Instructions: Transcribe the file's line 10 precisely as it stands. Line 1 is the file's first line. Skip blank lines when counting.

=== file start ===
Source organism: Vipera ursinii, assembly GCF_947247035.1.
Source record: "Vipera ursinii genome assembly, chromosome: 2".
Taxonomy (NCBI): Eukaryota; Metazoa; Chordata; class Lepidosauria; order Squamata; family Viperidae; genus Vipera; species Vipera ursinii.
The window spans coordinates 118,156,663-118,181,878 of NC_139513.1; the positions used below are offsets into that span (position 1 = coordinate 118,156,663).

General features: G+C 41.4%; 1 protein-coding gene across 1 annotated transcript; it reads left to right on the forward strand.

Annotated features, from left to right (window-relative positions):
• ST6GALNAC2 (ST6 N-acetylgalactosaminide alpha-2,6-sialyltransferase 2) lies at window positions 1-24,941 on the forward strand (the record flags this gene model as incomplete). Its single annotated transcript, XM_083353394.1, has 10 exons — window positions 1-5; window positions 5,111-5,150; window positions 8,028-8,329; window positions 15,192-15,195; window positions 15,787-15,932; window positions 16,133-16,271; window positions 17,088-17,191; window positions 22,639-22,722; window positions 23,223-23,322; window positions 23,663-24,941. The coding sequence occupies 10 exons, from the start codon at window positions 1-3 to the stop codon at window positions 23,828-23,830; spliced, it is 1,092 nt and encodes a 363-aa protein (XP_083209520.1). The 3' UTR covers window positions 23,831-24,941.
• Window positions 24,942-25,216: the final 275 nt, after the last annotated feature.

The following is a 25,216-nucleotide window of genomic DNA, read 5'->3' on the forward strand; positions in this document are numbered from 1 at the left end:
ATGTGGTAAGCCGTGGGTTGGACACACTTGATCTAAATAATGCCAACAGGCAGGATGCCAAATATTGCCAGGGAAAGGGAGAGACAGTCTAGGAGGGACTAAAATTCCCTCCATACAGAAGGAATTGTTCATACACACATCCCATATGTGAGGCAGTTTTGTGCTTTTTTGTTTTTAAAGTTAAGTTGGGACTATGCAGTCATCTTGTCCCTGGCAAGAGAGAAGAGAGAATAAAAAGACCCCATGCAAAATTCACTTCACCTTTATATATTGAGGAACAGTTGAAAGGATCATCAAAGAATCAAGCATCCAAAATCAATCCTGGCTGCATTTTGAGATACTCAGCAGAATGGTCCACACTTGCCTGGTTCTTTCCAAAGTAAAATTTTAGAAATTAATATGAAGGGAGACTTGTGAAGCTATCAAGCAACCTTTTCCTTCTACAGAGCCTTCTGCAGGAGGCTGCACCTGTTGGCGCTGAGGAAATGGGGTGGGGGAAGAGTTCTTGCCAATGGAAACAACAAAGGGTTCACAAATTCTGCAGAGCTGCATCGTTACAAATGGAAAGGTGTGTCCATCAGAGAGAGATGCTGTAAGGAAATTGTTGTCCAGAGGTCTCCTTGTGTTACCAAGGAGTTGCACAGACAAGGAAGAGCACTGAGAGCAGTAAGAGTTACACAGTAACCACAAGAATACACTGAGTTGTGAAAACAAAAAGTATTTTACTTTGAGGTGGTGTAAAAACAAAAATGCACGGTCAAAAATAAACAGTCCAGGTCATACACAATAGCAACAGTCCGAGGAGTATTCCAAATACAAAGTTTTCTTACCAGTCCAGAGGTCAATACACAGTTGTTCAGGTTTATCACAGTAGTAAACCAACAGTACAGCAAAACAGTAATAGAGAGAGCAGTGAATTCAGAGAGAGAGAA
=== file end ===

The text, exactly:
ATGTGGTAAGCCGTGGGTTGGACACACTTGATCTAAATAATGCCAACAGGCAGGATGCCAAATATTGCCAGGGAAAGGGAGAGACAGTCTAGGAGGGACTAAAATTCCCTCCATACAGAAGGAATTGTTCATACACACATCCCATATGTGAGGCAGTTTTGTGCTTTTTTGTTTTTAAAGTTAAGTTGGGACTATGCAGTCATCTTGTCCCTGGCAAGAGAGAAGAGAGAATAAAAAGACCCCATGCAAAATTCACTTCACCTTTATATATTGAGGAACAGTTGAAAGGATCATCAAAGAATCAAGCATCCAAAATCAATCCTGGCTGCATTTTGAGATACTCAGCAGAATGGTCCACACTTGCCTGGTTCTTTCCAAAGTAAAATTTTAGAAATTAATATGAAGGGAGACTTGTGAAGCTATCAAGCAACCTTTTCCTTCTACAGAGCCTTCTGCAGGAGGCTGCACCTGTTGGCGCTGAGGAAATGGGGTGGGGGAAGAGTTCTTGCCAATGGAAACAACAAAGGGTTCACAAATTCTGCAGAGCTGCATCGTTACAAATGGAAAGGTGTGTCCATCAGAGAGAGATGCTGTAAGGAAATTGTTGTCCAGAGGTCTCCTTGTGTTACCAAGGAGTTGCACAGACAAGGAAGAGCACTGAGAGCAGTAAGAGTTACACAGTAACCACAAGAATACACTGAGTTGTGAAAACAAAAAGTATTTTACTTTGAGGTGGTGTAAAAACAAAAATGCACGGTCAAAAATAAACAGTCCAGGTCATACACAATAGCAACAGTCCGAGGAGTATTCCAAATACAAAGTTTTCTTACCAGTCCAGAGGTCAATACACAGTTGTTCAGGTTTATCACAGTAGTAAACCAACAGTACAGCAAAACAGTAATAGAGAGAGCAGTGAATTCAGAGAGAGAGAA